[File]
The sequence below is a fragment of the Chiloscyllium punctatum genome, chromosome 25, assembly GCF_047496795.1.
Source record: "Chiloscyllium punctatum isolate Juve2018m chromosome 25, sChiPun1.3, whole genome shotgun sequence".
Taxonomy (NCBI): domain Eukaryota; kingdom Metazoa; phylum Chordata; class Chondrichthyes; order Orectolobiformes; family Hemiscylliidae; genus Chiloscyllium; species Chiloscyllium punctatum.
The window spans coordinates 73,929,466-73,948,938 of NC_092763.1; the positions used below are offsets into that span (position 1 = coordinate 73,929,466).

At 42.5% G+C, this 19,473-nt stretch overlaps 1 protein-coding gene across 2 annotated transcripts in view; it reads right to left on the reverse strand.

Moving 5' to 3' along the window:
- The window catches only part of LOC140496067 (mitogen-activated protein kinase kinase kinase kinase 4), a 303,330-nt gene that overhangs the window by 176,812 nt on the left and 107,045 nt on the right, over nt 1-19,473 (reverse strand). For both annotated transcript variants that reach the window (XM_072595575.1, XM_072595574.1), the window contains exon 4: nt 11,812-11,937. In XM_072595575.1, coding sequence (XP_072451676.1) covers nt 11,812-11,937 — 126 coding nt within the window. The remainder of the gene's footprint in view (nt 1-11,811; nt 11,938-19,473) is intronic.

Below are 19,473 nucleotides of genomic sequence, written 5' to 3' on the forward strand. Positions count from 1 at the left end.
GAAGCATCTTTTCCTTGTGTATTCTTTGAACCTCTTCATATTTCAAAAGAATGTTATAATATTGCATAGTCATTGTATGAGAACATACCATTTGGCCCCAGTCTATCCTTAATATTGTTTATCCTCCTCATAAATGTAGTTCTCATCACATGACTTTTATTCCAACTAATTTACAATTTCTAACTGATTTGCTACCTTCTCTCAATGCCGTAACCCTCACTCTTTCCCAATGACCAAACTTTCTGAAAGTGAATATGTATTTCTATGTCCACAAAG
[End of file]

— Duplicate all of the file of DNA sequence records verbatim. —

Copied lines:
The sequence below is a fragment of the Chiloscyllium punctatum genome, chromosome 25, assembly GCF_047496795.1.
Source record: "Chiloscyllium punctatum isolate Juve2018m chromosome 25, sChiPun1.3, whole genome shotgun sequence".
Taxonomy (NCBI): domain Eukaryota; kingdom Metazoa; phylum Chordata; class Chondrichthyes; order Orectolobiformes; family Hemiscylliidae; genus Chiloscyllium; species Chiloscyllium punctatum.
The window spans coordinates 73,929,466-73,948,938 of NC_092763.1; the positions used below are offsets into that span (position 1 = coordinate 73,929,466).

At 42.5% G+C, this 19,473-nt stretch overlaps 1 protein-coding gene across 2 annotated transcripts in view; it reads right to left on the reverse strand.

Moving 5' to 3' along the window:
- The window catches only part of LOC140496067 (mitogen-activated protein kinase kinase kinase kinase 4), a 303,330-nt gene that overhangs the window by 176,812 nt on the left and 107,045 nt on the right, over nt 1-19,473 (reverse strand). For both annotated transcript variants that reach the window (XM_072595575.1, XM_072595574.1), the window contains exon 4: nt 11,812-11,937. In XM_072595575.1, coding sequence (XP_072451676.1) covers nt 11,812-11,937 — 126 coding nt within the window. The remainder of the gene's footprint in view (nt 1-11,811; nt 11,938-19,473) is intronic.

Below are 19,473 nucleotides of genomic sequence, written 5' to 3' on the forward strand. Positions count from 1 at the left end.
GAAGCATCTTTTCCTTGTGTATTCTTTGAACCTCTTCATATTTCAAAAGAATGTTATAATATTGCATAGTCATTGTATGAGAACATACCATTTGGCCCCAGTCTATCCTTAATATTGTTTATCCTCCTCATAAATGTAGTTCTCATCACATGACTTTTATTCCAACTAATTTACAATTTCTAACTGATTTGCTACCTTCTCTCAATGCCGTAACCCTCACTCTTTCCCAATGACCAAACTTTCTGAAAGTGAATATGTATTTCTATGTCCACAAAG